I've been cruising Craigslist lately. Not looking for love,or concert tickets, or a new car. I've been cruising the Free Stuff listings.
A lot of people are remodeling houses, and they don't want the materials they're tearing out to end up as landfill, so they often list it on Free Stuff. We've had some good luck here: we got a replacement sink, some windows, things like that. But last week, when I was looking at Free Stuff, I saw that someone was giving away a Satsuma Plum Tree.
Most people "giving away" trees have the caveat that you have to come and dig it up. I'm a nice guy, but I really have no interest in landscaping someone else's yard to get a tree, so I have never responded to those ads.
But this one was different. The owner had gotten the tree out of the ground, and the root ball was wrapped and ready to move. The tree was heavily pruned, but healthy, and her gardner said it should survive being transplanted. So I contacted her and asked about it, and Tom went over to see it.
Karen had lovingly named the tree "Samantha", and it had indeed been heavily pruned. Karen wanted to take the tree out of her yard in Rockridge, but she had grown it from a pup, and didn't want to cut it down. She wanted to find a new home for Samantha.
So on Saturday morning, we got a City Carshare pickup, and Tom met Karen's gardner and several other guys, who loaded the tree into the truck. Then he brought it to 62nd Street, and we got it out of the truck and into the yard. Then we paid our neighbor Jamal, and his friend Mario, to help us drag it from the front of the house around to the back. Jamal dug a beautiful deep hole for the tree, and we planted it today.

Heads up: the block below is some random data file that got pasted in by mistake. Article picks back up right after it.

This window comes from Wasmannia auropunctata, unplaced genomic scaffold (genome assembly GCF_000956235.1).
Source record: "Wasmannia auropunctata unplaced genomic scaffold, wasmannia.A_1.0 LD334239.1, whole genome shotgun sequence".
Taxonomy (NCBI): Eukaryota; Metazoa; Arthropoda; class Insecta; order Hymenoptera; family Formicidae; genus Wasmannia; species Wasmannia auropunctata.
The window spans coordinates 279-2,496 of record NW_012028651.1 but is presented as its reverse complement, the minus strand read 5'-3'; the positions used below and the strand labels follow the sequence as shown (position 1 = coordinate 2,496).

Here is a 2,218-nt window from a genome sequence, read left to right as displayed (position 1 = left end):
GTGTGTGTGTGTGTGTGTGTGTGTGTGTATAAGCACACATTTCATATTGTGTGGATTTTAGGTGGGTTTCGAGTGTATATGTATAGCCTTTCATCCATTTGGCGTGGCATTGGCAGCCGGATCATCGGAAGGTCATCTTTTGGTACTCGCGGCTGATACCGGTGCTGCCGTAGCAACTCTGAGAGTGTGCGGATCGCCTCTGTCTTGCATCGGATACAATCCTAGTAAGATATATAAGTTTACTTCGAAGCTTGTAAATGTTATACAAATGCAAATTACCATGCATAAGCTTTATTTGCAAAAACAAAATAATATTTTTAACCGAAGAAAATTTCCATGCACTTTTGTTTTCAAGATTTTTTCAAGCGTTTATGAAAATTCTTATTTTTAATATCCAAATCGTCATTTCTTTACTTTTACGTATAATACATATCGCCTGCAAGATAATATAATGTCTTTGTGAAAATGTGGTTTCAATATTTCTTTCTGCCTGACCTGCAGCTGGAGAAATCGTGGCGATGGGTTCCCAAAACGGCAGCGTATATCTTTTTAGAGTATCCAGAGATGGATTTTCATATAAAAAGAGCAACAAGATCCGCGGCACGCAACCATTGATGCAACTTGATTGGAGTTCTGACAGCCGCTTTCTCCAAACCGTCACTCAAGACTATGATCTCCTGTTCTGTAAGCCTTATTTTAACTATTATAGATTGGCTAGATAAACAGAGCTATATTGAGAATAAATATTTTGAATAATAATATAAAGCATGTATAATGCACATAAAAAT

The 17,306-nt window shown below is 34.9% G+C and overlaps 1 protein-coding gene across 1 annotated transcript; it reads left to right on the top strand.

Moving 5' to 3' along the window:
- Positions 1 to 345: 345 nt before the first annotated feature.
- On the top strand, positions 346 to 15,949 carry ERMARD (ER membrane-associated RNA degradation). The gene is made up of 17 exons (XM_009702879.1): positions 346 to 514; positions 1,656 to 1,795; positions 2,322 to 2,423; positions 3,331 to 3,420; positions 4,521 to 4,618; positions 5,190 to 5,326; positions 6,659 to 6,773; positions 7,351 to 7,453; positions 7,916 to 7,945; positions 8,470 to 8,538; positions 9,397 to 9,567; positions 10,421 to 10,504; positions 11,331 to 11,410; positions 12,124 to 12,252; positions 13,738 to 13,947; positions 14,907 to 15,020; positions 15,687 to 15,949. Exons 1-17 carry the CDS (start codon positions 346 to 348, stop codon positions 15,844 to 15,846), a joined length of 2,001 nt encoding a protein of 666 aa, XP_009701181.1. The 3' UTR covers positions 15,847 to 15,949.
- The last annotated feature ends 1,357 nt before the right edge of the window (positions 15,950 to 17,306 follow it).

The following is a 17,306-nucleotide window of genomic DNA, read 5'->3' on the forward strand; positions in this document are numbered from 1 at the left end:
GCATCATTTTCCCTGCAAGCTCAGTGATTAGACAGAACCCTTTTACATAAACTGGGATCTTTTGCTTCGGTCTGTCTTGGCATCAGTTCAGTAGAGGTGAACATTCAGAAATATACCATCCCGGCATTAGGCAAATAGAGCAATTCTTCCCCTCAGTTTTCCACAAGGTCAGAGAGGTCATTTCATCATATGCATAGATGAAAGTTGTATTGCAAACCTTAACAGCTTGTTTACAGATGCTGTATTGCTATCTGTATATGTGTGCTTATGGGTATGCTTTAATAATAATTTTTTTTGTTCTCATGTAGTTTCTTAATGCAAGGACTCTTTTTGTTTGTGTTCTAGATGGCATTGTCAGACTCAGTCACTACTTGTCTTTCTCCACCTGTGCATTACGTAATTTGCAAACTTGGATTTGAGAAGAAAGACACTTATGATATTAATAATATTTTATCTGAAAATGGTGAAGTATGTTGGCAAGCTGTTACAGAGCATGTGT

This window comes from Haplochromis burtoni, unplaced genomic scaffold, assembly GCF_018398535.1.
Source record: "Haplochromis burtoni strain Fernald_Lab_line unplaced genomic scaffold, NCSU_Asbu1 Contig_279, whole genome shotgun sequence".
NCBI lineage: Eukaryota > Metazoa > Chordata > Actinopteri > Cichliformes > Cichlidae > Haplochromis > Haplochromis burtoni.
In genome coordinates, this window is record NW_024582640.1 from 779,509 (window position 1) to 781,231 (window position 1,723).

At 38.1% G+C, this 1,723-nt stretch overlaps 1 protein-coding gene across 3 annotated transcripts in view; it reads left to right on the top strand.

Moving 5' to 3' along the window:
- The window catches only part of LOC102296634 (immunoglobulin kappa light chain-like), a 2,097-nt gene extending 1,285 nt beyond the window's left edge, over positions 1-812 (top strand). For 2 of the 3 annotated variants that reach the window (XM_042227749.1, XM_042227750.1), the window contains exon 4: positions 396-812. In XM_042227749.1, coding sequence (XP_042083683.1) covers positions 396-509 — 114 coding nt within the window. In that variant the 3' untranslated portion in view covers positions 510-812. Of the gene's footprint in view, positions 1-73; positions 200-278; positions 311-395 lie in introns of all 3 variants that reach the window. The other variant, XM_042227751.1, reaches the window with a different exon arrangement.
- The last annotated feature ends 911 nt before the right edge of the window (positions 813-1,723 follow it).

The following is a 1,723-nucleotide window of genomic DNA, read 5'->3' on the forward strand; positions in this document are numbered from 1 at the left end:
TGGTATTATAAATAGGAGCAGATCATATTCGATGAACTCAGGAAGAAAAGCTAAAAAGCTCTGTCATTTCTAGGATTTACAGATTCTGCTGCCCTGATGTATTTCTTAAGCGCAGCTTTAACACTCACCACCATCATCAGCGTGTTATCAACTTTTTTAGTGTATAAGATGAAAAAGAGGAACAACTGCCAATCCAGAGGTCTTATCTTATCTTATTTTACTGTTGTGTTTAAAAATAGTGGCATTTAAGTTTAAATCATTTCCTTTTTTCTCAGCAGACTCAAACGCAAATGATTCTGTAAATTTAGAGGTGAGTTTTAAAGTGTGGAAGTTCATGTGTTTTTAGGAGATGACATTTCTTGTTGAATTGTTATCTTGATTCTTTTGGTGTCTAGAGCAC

Karen's tree, transplanted to 62nd Street
The tree is on the south side of the Cheney Cottage, shielded from the wind but where it should get plenty of sun. When it leafs out again, it will block the view of the apartment building to the west, and it should produce wonderful tasty Satsuma plums. It is in line with the incredibly prolific Meyer lemon tree in the side yard. The tree is out of the path of construction, so it shouldn't be damaged when the work on the Delaney House resumes.
Speaking of the Delaney House, we hope to begin the lift of the Delaney House this week. It has been sitting on cribbing, about 6 feet off the ground, for the last year and a half, since we moved it to the back of the lot. Now we're poised to have Phil Joy and his crew back one more time to raise it up another 6 feet in the air. Then Eric and his crew will dig the new foundation, and build the walls of the new first floor, and Phil will gently lower the Delaney House down onto its new structure.
Meanwhile, at the Cheney Cottage, we've been stripping paint, scrapping the woodwork, and getting the wood ready to be refinished. A lot of the woodwork is in near-final form, ready to be re-shellacked.
We also picked up the restored mantle from Tom Pedemonte. Tom is a true artist: he replaced all the missing pieces and shellacked the mantle, and it looks beautiful. The mirrors need to be reinstalled, and then the mantle will be waxed. But for now it's waiting in the basement on Parker Street for the living room to be done, and then it'll be re-installed.
The restored mantle for the Cheney Cottage
We've also been working on the front porch. The original steps only had a railing on one side, but the railing has a distinctive pattern, so we wanted to replicate it on the other side. Now the stairs have a railing on both sides, railings that match and fit well with the porch railings.
The original stair railing
The new railing on the other side of the front stairs
Eric's crew has been working on the retaining wall out front as well. Hopefully we will get that installed in the next two weeks, and then the dirt from under the Delaney House can be moved up front and become the Cheney Cottage's front yard.
Things are happening on 62nd Street!